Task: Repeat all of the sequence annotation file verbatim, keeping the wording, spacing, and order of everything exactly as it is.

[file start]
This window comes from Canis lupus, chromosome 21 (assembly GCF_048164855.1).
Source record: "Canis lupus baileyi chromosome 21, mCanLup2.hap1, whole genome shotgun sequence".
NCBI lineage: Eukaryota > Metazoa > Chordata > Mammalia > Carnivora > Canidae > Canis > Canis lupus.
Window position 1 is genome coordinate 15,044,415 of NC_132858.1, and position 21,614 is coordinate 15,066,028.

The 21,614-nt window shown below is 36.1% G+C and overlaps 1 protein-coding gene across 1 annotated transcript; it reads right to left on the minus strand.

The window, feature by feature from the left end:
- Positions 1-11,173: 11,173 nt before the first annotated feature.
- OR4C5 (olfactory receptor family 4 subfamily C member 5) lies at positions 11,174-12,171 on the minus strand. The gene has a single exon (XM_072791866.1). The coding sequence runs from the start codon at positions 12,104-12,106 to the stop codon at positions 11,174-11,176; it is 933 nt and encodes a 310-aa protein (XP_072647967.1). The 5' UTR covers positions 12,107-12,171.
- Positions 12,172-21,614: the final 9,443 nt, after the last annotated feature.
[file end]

This window comes from Canis lupus, chromosome 21 (assembly GCF_048164855.1).
Source record: "Canis lupus baileyi chromosome 21, mCanLup2.hap1, whole genome shotgun sequence".
NCBI lineage: Eukaryota > Metazoa > Chordata > Mammalia > Carnivora > Canidae > Canis > Canis lupus.
Window position 1 is genome coordinate 15,044,415 of NC_132858.1, and position 21,614 is coordinate 15,066,028.

The 21,614-nt window shown below is 36.1% G+C and overlaps 1 protein-coding gene across 1 annotated transcript; it reads right to left on the minus strand.

The window, feature by feature from the left end:
- Positions 1-11,173: 11,173 nt before the first annotated feature.
- OR4C5 (olfactory receptor family 4 subfamily C member 5) lies at positions 11,174-12,171 on the minus strand. The gene has a single exon (XM_072791866.1). The coding sequence runs from the start codon at positions 12,104-12,106 to the stop codon at positions 11,174-11,176; it is 933 nt and encodes a 310-aa protein (XP_072647967.1). The 5' UTR covers positions 12,107-12,171.
- Positions 12,172-21,614: the final 9,443 nt, after the last annotated feature.